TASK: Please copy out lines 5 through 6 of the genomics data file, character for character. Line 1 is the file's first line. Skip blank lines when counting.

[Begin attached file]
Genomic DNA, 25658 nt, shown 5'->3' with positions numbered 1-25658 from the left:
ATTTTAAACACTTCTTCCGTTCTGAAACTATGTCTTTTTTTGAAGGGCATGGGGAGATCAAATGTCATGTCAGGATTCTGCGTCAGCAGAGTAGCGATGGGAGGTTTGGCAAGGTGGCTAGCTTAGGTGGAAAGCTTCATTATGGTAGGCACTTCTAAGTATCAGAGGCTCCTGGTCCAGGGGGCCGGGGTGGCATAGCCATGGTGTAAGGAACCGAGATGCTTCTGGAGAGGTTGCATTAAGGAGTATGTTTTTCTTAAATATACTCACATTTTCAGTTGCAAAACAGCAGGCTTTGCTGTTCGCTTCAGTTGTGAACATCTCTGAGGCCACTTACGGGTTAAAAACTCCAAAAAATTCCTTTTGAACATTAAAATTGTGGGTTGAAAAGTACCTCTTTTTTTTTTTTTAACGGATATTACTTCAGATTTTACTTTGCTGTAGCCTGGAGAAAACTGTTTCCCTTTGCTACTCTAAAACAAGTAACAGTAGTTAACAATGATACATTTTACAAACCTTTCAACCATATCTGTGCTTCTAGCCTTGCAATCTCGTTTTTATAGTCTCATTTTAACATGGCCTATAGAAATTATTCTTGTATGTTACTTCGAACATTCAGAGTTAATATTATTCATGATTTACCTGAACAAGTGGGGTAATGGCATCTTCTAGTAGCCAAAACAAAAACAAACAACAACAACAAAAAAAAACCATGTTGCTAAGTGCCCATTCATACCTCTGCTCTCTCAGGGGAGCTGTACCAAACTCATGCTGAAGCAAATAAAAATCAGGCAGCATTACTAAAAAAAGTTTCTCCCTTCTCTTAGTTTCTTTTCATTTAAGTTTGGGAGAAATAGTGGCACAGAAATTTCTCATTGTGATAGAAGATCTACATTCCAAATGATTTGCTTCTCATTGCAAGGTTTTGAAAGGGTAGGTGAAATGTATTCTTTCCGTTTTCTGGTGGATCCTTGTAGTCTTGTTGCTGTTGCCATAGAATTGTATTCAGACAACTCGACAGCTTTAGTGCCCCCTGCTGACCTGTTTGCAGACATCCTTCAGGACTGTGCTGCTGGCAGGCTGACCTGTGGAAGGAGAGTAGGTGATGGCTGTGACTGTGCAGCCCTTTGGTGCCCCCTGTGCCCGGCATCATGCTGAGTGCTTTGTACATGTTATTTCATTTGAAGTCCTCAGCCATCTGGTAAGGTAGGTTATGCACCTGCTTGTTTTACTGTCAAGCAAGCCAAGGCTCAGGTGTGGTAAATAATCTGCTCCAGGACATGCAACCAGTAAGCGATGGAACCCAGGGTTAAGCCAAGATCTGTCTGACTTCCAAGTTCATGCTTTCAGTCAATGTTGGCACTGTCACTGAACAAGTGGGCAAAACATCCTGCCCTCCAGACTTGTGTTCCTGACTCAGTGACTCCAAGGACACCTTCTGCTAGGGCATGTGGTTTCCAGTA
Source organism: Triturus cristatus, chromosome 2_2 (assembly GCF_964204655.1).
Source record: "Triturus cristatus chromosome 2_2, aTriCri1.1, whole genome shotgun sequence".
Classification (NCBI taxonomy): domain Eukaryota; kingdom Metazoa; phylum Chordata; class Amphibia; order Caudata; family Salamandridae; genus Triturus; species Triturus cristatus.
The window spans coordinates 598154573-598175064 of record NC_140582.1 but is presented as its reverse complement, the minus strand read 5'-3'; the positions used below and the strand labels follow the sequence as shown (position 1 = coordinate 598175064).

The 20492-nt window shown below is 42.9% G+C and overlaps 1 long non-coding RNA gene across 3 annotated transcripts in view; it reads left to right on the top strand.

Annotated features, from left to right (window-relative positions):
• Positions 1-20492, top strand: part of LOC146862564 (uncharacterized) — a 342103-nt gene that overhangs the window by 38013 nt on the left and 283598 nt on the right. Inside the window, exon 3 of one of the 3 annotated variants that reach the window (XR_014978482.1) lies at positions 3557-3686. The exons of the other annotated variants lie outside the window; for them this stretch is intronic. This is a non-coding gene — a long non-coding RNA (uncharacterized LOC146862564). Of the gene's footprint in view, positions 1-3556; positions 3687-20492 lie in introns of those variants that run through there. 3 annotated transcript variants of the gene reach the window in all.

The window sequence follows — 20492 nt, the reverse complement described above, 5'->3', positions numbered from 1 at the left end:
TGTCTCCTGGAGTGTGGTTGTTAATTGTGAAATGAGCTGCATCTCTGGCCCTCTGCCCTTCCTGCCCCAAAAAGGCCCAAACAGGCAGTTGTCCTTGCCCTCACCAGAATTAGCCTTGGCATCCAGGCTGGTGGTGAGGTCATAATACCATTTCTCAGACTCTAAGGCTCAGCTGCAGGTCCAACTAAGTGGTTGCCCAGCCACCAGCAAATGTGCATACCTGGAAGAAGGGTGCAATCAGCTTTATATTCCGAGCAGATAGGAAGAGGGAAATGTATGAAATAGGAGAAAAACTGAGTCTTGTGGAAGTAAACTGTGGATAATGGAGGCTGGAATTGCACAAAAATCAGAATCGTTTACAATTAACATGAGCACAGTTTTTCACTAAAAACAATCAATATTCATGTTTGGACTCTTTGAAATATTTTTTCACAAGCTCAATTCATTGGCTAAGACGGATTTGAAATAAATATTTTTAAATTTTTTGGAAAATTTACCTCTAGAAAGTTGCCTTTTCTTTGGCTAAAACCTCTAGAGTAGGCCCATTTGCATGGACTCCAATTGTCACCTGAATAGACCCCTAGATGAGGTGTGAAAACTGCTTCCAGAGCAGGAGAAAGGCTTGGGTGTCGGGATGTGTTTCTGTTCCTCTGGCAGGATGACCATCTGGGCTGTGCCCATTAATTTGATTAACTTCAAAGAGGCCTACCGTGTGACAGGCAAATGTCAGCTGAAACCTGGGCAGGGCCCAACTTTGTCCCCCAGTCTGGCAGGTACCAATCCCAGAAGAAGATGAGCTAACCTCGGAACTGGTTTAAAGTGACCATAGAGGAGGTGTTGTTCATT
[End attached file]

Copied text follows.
Classification (NCBI taxonomy): domain Eukaryota; kingdom Metazoa; phylum Chordata; class Amphibia; order Caudata; family Salamandridae; genus Triturus; species Triturus cristatus.
The window spans coordinates 598154573-598175064 of record NC_140582.1 but is presented as its reverse complement, the minus strand read 5'-3'; the positions used below and the strand labels follow the sequence as shown (position 1 = coordinate 598175064).